American Library Association. Committee on Resources of American Libraries. National Union Catalog Subcommittee, and Library of Congress. The National Union Catalog, Pre-1956 Imprints: a Cumulative Author List Representing Library of Congress Printed Cards And Titles Reported by Other American Libraries. London: Mansell, 1968, 1981.

Gowans, Adam Luke. The Twelve Best Tales by English Writers. New York, Thomas Y. Crowell Company, 1911.

“The Marvellous Magazine and Compendium of Prodigies” [catalog record]. University of Virginia Library,

The Marvellous Magazine and Compendium of Prodigies. 2nd ed., vol. 4, Printed for T. Hurst, 1802. Nineteenth Century Collections Online, Accessed 9  Apr. 2024.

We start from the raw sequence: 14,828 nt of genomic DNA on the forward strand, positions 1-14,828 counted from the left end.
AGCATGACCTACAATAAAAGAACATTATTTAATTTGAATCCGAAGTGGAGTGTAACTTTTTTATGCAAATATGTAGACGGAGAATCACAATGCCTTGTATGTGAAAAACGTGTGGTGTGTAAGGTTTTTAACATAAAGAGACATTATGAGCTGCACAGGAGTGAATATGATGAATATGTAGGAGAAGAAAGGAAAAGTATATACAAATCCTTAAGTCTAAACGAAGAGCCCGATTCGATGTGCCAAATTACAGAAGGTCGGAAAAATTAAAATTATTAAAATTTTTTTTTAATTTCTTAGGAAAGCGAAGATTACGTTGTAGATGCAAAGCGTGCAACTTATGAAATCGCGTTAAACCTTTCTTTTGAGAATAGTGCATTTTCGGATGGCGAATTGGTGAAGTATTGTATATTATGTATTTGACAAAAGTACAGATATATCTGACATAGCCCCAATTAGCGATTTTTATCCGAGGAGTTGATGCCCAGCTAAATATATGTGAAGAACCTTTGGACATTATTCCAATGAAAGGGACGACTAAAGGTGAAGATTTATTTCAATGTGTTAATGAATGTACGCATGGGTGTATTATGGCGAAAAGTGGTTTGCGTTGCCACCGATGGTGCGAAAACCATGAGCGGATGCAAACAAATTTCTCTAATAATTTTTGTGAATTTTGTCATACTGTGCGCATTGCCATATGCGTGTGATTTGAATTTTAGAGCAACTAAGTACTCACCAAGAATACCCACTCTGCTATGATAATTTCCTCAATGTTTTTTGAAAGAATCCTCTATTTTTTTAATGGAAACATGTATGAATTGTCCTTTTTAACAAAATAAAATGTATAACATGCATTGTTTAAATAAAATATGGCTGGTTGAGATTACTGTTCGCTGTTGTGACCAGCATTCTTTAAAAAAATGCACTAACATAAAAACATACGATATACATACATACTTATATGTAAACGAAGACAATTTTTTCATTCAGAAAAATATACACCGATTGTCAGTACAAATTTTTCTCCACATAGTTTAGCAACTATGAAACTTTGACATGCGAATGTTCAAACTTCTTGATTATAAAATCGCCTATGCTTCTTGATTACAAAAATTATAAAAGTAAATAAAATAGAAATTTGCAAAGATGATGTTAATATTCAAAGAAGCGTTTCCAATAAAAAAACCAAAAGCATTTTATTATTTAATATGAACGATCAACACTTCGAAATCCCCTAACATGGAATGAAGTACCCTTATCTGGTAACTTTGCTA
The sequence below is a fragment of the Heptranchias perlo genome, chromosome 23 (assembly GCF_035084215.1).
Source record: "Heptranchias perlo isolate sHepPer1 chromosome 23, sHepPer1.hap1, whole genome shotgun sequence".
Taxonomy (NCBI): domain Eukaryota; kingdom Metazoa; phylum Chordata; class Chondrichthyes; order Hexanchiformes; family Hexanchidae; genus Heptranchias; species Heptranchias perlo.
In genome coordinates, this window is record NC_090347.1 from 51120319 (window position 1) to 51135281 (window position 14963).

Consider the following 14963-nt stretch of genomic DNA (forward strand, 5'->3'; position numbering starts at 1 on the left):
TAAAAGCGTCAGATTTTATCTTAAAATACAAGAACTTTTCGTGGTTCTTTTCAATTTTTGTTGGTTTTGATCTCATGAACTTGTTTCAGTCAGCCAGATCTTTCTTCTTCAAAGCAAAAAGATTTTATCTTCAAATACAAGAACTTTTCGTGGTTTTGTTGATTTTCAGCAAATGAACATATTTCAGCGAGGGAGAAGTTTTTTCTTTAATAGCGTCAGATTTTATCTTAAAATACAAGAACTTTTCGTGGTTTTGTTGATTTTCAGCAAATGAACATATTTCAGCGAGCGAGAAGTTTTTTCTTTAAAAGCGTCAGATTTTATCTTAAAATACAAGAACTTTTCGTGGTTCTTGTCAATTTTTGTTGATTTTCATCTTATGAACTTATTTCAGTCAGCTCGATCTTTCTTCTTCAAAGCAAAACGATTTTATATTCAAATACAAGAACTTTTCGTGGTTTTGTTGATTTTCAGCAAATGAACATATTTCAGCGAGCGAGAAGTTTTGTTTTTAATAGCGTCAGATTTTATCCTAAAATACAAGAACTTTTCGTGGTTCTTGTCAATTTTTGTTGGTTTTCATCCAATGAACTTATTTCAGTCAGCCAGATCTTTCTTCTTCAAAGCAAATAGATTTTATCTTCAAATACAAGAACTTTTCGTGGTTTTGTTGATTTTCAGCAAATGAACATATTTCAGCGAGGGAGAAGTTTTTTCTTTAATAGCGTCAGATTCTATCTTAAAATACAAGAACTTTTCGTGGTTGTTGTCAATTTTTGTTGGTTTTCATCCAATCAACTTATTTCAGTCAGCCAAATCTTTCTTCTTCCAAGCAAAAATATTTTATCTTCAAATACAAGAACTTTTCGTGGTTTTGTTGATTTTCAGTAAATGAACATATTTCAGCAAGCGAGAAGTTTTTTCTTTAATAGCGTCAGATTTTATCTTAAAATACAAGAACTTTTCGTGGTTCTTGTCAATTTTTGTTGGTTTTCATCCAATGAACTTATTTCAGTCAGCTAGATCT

The Mysterious Bride: Or the Statue Spectre. London, T. Hughes, c. 1800.

Potter, Franz J. Gothic Chapbooks, Bluebooks and Shilling Shockers, 1797–1830. University of Wales Press, 2021.

“Prologue to The New Traditionary Play, Entitled, The Mysterious Bride, Written by Lumley St. George Skeffington, Esq. Spoken by Mr. Putnam.” 1808. Universal Magazine, vol. 10, no. 59, 1808, p. 337.

Summers, Montague. A Gothic Bibliography. Russell & Russell, New York, 1964.           

Researcher: Christine Luecke

How to cite this page:

MLA: “The Mysterious Bride.” Project Gothic, University of Virginia, 2024,